Back on the programme at Rio 2016, the men’s team foil competition saw France and Russia cross swords for the gold medal. After each failing to progress beyond the last 16 of the individual event, the French four of Erwan Le Péchoux, Enzo Lefort, Jeremy Cadot and Jean-Paul Tony Helissey atoned with an impressive run, defeating China 45-27 in the quarter-finals and then outclassing an Italy team featuring newly crowned individual champion Garozzo 45-30. Meanwhile, a Russian quartet led by individual bronze medallist Safin and also comprising Alexey Cheremisinov, Artur Akhmatkhuzin and Dimitri Zherebchenko disposed of Great Britain 45-43 and the USA 45-41 en route to the final.
Beaten by the French in the bronze medal match at the 2013 worlds in Budapest and again in the semis in Kazan a year later, Russia looked set for another defeat when they lost four of the first five duels to trail 26-16. France were still very well placed at 35-30 only for Akhmatkhuzin to beat Helissey 10-3 and give the Russians the lead for the first time, an advantage that they converted into a 45-41 victory, as Cheremisinov held off Le Péchoux to secure a title that has eluded them since Atlanta 1996.
“We believed we could win,” said Akhmatkhuzin. “Until the last touch has been made, you have not yet lost. The experience of previous years in similar situations played a role. This is sport. It can happen. There have been times when we’ve gone on to win, and others when the opposition has caught us.” “It was the team spirit and our self-belief,” added Cheremisinov. “It was magic!”
The USA quartet of Miles Chamley-Watson, Alexander Massialas, Gerek Meinhardt and Race Imboden took the bronze after beating the Italian four of Baldini, Cassara, Avola and Garozzo 45-31.
Park strikes épée gold with late burst
Providing further proof that the men’s individual épée is now a truly international competition, Park Sangyoung of the Republic of Korea succeeded Venezuela’s Ruben Limardo Gascon as Olympic champion, becoming the first athlete from his country to win the title. The 20-year-old Park had to work hard for his gold, however, edging out 41-year-old reigning world champion Geza Imre of Hungary 15-14 in the tightest of finals.
Trailing 14-10 at one stage, the Korean strung together five points to snatch the gold from his opponent’s grasp. Reflecting on his improbable comeback, an elated Park said: “My opponent attacked on my arm and so I attacked on his arm as well. It was very uncomfortable for me. My opponent knew my weaknesses so he was able to take advantage of that. He fenced very aggressively, as I knew he would, but I sort of put it out of my mind. When it got to 14-10, though, I thought about it hard and started being aggressive too. I knew Imre was a very good fencer and very difficult opponent. He’s very experienced and very flexible when competing but I had speed on my side. I decided to use my speed when I went into this match and tried to win that way.”
Appearing at his last major international competition, world number one Gauthier Grumier of France took the final place on the podium. A firm favourite to claim gold, having dominated the event for the last three years, Grumier suffered a 15-13 semi-final defeat to the Hungarian veteran, the man who beat him in the final of the 2015 worlds in Moscow. The Frenchman then picked himself up to beat Switzerland’s Benjamin Steffen 15-11 in the bronze medal match.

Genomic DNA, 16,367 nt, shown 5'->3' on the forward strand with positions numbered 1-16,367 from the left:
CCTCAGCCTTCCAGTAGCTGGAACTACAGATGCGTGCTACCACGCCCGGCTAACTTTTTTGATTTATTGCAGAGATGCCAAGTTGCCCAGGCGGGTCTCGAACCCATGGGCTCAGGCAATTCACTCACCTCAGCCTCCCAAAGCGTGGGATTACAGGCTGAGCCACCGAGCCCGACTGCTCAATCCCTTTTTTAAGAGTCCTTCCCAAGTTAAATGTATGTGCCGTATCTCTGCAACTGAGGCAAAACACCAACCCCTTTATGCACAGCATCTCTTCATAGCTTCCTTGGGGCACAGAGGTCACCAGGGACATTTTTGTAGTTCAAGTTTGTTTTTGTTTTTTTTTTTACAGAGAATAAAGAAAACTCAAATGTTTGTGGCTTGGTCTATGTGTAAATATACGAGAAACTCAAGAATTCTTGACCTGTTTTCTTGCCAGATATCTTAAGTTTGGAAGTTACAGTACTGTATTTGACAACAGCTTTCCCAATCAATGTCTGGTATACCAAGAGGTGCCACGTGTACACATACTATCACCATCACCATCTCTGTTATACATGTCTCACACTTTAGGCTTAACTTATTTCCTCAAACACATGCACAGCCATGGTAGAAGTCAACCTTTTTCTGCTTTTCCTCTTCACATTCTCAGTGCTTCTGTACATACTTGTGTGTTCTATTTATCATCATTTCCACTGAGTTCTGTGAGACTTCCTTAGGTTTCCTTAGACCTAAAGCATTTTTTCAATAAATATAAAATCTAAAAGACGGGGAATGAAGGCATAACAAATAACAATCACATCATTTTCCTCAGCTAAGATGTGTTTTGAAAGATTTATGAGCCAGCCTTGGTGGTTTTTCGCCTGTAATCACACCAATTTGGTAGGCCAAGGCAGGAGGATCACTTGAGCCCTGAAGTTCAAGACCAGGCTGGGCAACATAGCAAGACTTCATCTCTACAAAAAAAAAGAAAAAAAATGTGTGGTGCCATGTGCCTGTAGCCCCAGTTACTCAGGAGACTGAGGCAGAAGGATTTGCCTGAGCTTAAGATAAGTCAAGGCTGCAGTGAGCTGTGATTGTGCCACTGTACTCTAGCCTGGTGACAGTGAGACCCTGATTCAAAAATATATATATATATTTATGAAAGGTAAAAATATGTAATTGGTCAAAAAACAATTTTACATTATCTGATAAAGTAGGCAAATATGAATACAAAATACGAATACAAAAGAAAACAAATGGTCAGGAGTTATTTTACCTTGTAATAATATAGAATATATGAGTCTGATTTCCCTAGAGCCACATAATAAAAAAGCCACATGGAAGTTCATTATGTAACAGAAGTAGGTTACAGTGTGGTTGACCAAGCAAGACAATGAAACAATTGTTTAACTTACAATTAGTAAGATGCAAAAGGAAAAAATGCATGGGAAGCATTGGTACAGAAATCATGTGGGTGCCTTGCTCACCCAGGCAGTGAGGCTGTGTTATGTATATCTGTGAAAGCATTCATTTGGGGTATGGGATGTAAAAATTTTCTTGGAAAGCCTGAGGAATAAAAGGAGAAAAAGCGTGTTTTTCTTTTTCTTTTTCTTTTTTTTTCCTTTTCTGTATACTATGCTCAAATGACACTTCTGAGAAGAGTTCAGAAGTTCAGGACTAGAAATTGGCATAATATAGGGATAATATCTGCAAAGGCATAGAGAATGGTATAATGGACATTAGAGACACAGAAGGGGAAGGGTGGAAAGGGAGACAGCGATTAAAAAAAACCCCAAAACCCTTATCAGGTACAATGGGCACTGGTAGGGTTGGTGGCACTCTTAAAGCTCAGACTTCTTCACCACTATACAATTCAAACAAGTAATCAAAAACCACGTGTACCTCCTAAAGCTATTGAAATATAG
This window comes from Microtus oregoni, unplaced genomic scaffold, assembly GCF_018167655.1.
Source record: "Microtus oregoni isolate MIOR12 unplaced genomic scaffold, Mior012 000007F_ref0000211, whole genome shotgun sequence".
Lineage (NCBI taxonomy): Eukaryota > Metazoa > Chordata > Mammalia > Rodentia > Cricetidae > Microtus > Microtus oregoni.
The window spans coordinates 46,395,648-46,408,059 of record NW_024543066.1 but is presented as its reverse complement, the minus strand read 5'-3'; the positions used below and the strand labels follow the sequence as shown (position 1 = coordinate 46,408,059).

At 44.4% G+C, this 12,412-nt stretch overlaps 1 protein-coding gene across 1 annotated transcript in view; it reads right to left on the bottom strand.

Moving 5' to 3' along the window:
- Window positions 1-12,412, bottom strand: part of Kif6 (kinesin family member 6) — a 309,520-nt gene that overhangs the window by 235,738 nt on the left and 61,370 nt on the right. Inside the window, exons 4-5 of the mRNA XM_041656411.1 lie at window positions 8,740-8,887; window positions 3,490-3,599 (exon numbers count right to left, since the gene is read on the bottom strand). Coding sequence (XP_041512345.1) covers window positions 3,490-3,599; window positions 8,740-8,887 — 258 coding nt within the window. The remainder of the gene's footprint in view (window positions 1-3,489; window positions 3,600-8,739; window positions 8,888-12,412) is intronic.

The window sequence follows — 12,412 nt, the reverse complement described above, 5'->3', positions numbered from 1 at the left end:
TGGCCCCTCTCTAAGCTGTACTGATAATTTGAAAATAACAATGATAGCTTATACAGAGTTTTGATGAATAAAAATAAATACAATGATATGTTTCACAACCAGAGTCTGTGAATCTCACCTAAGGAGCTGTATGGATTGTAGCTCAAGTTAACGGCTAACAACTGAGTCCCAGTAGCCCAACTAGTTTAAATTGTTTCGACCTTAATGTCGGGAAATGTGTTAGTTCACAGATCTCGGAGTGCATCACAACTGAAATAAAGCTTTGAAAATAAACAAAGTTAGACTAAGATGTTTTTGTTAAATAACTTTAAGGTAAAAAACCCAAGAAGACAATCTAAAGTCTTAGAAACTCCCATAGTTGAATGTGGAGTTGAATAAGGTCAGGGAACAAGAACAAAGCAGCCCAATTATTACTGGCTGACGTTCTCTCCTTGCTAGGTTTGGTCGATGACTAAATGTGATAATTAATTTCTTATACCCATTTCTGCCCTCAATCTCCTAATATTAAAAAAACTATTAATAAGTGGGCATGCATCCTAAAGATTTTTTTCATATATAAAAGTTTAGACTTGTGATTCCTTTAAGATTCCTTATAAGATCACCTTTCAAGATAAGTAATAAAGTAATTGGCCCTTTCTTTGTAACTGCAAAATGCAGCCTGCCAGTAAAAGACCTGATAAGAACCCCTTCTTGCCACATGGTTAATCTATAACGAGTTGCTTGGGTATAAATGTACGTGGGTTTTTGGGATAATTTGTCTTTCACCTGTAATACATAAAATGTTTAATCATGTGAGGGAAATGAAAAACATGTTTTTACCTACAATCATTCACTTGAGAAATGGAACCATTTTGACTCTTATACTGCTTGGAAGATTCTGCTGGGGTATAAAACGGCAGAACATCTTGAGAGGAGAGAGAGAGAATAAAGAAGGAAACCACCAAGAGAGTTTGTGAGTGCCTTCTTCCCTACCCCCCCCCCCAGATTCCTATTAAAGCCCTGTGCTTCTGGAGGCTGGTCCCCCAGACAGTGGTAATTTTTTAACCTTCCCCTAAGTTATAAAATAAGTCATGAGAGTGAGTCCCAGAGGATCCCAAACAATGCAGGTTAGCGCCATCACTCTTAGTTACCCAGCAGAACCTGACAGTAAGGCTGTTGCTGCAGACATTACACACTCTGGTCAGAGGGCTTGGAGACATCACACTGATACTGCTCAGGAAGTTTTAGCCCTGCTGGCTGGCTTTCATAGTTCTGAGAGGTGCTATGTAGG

France power to men’s épée team title
Grumier joined forces with Yannick Borel, Daniel Jérent and Jean-Michel Lucenay to win the men’s épée team gold for France, beating eternal rivals Italy (Enrico Garozzo, Marco Fichera, Paolo Pizzo and Andrea Santarelli) by a comfortable 45-31 margin in a final they led from start to finish. Hungary defeated Ukraine 39-37 to claim the bronze.
Deciding to sit out the final after the 45-40 defeat of Hungary in the semis, a selfless Grumier said: “I felt I was holding the team back a bit.” Producing a genuine team effort, the French were indebted to the imposing Borel for that victory over the Hungarians. The Bulldozer, as he has been dubbed by national team coach Hugues Obry, used his considerable physique to dominate his opponents and convert a narrow one-point lead into a commanding win. A replacement when France won gold at Beijing 2008 – the last time the men’s team épée figured on the Olympic programme – Lucenay then came into replace Grumier in the final and help the French retain their title.
“We’re so happy because it rounds off four years of hard work. We suffered, we sweated and we stuck at it,” said Grumier. “We didn’t really believe we could do it to begin with, but Hugues instilled us with the desire to go out and do it. It’s just amazing. My thanks to Hugues. I’ve got two medals, but once again I’m grateful to the whole team. If we hadn’t had those guys there to train with us right through to July, I don’t think we’d have been able to achieve this.”
Egorian on top in women’s sabre
Yana Egorian of Russia cemented her status as a rising force in women’s sabre by taking individual gold at Rio 2016. A world bronze medallist in 2014, the 22-year-old Russian was in superlative form, winning all her bouts by at least five hits, eliminating Italy’s Loreta Gulotta 15-4 in the quarter-finals and Ukraine’s multiple world and Olympic medallist Olga Kharlan 15-9 in the semis. Facing her in the final was compatriot Sofya Velikaya, the 2015 world champion and world number one, who beat French trio Charlotte Lembach, Cécilia Berder and Manon Brunet 15-14, 15-10 and 15-14 respectively en route to the gold medal match.